Taking the pulse Of CEA protein farming

Taking the pulse Of CEA protein farming

“You should never hesitate to trade your cow for a handful of magic beans. “ Tom Robbins 

Protein Replacement is a hot topic 

Nutrition and protein replacement in particular is a global health concern with implications for the future direction of the planet, not least because the tide could be turning on less sustainable types of food production. We have had some in CEA evangelizing about the power of CEA to feed us all in the future, but the reality is that we need all agricultural practices to work together where appropriate to create resilient sustainable supply food chains close to where people live. Given this opportunity we should consider how we assist the creation of new plant proteins in hi tech towers and glasshouses. It is with this thought in mind that we could be overlooking the potential of the fabaceae family which includes legumes (pulses are the edible dry seeds) that have sustained entire continents in times of need.

 

Getting real with alternative proteins 

We want to explore if pulses and specifically beans grown in CEA could provide complementary protein to that found traditionally in meat, dairy, fish and more recently, cellular meat (which is different from plant based burgers that incorporates soy, wheat, potato or mushroom protein). It should be noted that cellular meat also uses soy protein for scaffolds i.e. a lattice for cells to grow into 3D meat.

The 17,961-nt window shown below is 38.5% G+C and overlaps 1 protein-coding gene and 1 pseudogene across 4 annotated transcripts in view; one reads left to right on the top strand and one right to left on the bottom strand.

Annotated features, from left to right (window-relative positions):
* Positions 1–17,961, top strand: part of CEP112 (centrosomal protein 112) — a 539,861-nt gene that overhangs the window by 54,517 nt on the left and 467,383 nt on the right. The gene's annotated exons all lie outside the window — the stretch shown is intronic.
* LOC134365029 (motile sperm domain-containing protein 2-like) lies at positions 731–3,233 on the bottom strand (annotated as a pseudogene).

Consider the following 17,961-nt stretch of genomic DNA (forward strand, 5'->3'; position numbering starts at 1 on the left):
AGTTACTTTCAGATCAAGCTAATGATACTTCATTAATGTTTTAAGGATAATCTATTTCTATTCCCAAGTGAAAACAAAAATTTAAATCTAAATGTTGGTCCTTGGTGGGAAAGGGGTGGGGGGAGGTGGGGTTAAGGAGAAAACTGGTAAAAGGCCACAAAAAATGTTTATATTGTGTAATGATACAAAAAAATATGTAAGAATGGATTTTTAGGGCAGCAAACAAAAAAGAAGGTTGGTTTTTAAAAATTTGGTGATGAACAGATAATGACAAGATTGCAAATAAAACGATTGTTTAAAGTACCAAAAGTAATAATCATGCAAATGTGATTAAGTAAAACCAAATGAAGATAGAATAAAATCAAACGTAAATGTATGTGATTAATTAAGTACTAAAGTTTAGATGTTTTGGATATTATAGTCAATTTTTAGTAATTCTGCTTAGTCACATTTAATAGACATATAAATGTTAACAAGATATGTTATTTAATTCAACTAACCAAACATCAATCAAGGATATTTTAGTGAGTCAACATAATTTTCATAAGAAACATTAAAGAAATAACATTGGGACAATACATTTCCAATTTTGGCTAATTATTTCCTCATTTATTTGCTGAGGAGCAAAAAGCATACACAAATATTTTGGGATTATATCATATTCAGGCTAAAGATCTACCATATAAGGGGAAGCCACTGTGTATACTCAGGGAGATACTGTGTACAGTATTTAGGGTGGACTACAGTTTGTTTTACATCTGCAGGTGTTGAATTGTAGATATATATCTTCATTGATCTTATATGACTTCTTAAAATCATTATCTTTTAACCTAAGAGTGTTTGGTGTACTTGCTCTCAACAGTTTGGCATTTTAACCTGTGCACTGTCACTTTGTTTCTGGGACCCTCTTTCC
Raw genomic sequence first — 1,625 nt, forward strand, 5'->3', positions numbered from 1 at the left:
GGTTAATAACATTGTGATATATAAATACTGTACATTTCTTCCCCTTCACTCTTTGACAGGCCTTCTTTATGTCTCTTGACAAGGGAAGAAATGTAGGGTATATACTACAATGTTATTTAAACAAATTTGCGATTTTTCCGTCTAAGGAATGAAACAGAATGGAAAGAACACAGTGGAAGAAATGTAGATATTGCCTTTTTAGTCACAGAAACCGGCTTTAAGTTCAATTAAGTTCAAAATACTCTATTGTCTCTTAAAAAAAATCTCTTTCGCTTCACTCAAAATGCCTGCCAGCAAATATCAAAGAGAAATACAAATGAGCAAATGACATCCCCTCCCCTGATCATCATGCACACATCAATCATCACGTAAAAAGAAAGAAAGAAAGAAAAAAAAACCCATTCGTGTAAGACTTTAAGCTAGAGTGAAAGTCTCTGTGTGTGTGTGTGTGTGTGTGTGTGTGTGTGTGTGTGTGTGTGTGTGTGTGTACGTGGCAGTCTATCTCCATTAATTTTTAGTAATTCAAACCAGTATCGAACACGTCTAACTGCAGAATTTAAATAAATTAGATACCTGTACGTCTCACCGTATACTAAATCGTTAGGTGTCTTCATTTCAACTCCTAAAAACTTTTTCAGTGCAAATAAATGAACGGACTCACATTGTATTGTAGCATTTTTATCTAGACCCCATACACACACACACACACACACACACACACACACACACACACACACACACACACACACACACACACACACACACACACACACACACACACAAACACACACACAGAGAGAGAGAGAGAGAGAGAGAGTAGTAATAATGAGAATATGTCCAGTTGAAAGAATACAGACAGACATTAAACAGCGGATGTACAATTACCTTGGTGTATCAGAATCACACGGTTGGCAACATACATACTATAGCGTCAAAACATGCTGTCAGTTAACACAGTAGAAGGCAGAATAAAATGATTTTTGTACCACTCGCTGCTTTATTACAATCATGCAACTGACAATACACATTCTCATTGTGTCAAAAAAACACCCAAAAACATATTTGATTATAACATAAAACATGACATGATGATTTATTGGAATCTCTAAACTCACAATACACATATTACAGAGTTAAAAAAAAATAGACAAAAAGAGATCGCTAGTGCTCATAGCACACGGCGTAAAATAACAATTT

Let’s begin with an argument. Many in the medical community advocate a plant based diet to be wholly adequate to supply all the body’s protein requirements. Others argue that plants do not contain an adequate source of protein and that animal protein is essential for supplementing our diets. It could be time to challenge the assumption that ‘real men eat meat’. Whatever your stance, we do know that essential amino acids, thought to be less abundant in plant based diets, could in part be provided by chickpeas and soya beans, helping to supplement vegan or vegetarian diets. Make sure you add seeds, nuts, whole grains and lentils to ensure you get all nine essential amino acids. If you are worried about the lack of Vitamin B12 which cannot be provided by vegetables, try a source of shiitake mushrooms or nori seaweed in your diet. 

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